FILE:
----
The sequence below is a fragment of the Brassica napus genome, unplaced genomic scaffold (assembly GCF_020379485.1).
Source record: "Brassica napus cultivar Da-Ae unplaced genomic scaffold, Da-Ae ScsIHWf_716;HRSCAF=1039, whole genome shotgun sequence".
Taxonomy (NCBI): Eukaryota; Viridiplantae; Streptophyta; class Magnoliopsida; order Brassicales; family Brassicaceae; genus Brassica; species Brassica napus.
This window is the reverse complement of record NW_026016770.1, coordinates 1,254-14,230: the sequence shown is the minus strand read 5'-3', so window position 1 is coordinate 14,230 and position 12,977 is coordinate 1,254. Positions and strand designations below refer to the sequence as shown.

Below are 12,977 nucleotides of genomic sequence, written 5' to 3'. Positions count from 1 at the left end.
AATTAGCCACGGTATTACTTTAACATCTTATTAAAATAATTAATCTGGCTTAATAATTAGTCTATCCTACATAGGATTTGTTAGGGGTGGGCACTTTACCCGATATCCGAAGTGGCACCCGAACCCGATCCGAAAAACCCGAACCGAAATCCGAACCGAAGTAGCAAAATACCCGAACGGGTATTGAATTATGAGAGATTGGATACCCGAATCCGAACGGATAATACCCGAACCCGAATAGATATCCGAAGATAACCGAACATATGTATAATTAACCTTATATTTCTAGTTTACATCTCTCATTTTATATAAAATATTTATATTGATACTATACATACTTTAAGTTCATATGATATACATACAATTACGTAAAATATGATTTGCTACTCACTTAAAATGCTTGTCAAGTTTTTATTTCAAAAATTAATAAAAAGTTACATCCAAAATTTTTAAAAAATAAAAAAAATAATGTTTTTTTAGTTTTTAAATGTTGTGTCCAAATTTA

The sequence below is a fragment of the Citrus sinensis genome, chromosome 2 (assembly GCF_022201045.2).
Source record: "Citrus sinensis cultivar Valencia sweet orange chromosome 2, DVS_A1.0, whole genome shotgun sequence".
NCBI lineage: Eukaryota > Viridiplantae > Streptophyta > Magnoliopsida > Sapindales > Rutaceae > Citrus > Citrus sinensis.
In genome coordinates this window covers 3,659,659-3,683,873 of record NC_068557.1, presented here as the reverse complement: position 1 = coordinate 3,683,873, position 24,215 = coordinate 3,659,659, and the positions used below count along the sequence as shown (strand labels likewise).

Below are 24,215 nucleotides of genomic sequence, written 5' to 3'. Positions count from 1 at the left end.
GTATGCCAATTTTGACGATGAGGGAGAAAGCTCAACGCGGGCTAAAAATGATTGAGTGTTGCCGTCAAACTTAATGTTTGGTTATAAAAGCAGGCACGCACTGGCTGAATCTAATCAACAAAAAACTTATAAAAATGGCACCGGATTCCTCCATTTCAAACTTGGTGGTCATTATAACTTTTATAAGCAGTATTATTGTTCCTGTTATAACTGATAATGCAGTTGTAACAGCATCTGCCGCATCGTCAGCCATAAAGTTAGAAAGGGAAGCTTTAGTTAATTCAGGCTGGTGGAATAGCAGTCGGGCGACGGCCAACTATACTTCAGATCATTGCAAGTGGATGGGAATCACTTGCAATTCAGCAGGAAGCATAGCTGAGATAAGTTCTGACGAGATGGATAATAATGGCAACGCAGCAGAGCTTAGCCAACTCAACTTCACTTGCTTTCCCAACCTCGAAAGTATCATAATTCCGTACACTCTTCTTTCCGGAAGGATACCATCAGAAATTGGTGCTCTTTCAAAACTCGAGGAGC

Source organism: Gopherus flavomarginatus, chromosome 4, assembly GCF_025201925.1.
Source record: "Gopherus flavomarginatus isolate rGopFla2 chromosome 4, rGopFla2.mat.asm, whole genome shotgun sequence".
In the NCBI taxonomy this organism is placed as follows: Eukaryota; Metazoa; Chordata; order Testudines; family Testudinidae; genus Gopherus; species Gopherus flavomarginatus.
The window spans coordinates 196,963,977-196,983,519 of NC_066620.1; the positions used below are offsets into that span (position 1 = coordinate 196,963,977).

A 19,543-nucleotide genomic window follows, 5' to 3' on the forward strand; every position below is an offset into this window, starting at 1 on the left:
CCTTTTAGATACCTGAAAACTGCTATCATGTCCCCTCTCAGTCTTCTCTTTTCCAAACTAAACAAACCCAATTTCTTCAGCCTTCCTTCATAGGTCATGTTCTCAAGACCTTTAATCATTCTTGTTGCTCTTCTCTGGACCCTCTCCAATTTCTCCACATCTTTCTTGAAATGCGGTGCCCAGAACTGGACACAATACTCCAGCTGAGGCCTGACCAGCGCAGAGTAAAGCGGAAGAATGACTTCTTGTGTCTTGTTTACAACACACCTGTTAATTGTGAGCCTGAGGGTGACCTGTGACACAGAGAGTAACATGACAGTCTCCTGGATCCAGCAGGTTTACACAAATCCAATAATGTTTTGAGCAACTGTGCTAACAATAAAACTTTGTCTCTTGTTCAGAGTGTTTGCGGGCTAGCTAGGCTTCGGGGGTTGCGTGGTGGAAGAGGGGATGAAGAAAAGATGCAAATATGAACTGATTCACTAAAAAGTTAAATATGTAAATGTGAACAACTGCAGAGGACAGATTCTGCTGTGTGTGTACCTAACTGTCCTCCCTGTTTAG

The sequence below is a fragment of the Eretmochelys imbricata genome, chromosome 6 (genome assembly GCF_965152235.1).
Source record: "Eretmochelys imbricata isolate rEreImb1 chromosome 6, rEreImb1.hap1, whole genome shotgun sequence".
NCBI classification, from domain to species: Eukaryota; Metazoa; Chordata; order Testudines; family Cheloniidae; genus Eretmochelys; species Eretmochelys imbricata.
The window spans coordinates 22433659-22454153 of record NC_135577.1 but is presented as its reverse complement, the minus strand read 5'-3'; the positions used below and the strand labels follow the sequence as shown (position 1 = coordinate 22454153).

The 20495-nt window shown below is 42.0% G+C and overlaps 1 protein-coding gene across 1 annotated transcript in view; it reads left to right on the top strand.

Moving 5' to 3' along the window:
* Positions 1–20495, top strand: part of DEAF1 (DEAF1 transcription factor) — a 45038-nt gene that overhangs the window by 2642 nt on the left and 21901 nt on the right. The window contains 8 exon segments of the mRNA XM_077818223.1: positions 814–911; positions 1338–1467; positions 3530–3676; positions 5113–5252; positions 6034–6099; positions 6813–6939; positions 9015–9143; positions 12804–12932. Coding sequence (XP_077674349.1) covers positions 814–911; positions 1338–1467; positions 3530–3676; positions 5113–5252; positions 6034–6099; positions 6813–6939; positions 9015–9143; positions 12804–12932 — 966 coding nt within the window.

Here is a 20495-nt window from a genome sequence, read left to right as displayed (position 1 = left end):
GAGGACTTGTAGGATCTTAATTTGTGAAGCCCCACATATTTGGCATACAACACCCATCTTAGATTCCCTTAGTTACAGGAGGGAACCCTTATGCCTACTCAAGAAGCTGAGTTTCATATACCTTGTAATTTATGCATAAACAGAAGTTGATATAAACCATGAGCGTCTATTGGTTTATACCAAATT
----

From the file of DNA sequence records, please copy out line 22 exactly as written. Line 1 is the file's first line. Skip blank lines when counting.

The window spans coordinates 22433659-22454153 of record NC_135577.1 but is presented as its reverse complement, the minus strand read 5'-3'; the positions used below and the strand labels follow the sequence as shown (position 1 = coordinate 22454153).